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The Landscape and Lexicon of Blinding in Randomized Trials

Kenneth F. Schulz, PhD, MBA; Iain Chalmers, DSc; and Douglas G. Altman, DSc
[+] Article, Author, and Disclosure Information

Dr. Schulz: Family Health International, Research Triangle Park, NC 27709 Dr. Chalmers: United Kingdom Cochrane Centre, Oxford, United Kingdom OX2 7LG Professor Altman: ICRF Medical Statistics Group, Centre for Statistics in Medicine, Institute of Health Sciences, Oxford, United Kingdom OX3 7LF

Acknowledgment: The authors thank Dr. Ted J. Kaptchuk for his review of earlier drafts of this manuscript.

Requests for Single Reprints: Kenneth F. Schulz, PhD, MBA, Family Health International, Box 13950, Research Triangle Park, NC 27709.

Current Author Addresses: Dr. Schulz: Family Health International, Box 13950, Research Triangle Park, NC 27709.

Dr. Chalmers: UK Cochrane Centre, NHS Research and Development Programme, Summertown Pavilion, Middle Way, Oxford, United Kingdom OX2 7LG.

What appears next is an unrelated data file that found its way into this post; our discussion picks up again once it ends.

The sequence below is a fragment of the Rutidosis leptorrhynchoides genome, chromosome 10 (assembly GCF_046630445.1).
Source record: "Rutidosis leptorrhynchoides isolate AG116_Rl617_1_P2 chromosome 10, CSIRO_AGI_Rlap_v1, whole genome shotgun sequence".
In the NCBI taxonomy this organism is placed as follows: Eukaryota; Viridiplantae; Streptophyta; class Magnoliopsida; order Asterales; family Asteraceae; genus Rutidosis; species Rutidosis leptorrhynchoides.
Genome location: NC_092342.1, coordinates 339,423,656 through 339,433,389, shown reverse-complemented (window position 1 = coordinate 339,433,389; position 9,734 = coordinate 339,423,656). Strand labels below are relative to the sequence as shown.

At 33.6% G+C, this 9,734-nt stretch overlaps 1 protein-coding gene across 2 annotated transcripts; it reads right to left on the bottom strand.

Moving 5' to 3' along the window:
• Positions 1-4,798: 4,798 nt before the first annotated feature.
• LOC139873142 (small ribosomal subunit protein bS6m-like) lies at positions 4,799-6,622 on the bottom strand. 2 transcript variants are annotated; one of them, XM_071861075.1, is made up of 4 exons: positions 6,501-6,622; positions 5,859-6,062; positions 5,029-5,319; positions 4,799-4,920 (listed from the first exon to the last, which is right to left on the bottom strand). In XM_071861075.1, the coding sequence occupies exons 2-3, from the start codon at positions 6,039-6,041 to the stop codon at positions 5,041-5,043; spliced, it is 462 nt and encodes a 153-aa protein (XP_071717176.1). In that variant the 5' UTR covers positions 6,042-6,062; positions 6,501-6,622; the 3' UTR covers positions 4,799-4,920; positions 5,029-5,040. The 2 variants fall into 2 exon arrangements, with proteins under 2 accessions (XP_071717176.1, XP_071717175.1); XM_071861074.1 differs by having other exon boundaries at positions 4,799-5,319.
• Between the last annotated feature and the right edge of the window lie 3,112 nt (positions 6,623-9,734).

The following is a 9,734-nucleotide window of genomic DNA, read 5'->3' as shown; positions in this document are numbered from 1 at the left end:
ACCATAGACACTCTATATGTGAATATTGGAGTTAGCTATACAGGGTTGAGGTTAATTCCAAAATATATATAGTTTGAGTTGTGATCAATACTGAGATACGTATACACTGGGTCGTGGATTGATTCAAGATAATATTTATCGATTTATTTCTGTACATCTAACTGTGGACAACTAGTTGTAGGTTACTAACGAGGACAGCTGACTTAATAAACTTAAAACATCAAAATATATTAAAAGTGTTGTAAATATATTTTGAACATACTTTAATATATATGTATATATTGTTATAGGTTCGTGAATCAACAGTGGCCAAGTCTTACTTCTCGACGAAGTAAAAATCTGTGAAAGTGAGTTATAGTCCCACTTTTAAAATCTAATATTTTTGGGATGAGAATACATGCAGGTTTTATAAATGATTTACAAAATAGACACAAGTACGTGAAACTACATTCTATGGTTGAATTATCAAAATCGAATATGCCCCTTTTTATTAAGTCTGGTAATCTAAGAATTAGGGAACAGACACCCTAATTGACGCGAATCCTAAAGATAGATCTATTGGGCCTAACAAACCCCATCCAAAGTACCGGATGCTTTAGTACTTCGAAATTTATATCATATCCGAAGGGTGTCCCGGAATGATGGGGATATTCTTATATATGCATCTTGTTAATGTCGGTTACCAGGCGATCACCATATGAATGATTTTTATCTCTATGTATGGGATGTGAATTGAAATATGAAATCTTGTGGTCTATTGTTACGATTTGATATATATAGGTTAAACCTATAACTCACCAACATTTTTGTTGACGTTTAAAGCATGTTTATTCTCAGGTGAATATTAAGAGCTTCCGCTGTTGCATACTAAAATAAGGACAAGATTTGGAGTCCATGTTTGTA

Professor Altman: ICRF Medical Statistics Group and Centre for Statistics in Medicine, Institute of Health Sciences, Old Road, Headington, Oxford, United Kingdom OX3 7LF.

Ann Intern Med. 2002;136(3):254-259. doi:10.7326/0003-4819-136-3-200202050-00022
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Blinding in medical research possesses a rich history spanning a couple of centuries (1). Most researchers and readers grasp its meaning. Unfortunately, beyond that general understanding lies confusion. In addition to terms such as “single blind” and “double blind” meaning different things to different people, some steadfastly refuse to use the term “blinding” and insist instead on the term “masking.” Others confuse blinding with other methodologic precautions, such as concealment of allocation during the process of creating comparison groups. Still others consider that randomization is of little use unless accompanied by “double-blinding,” thus revealing that they have not understood that these separate aspects of methodology address separate sources of bias.

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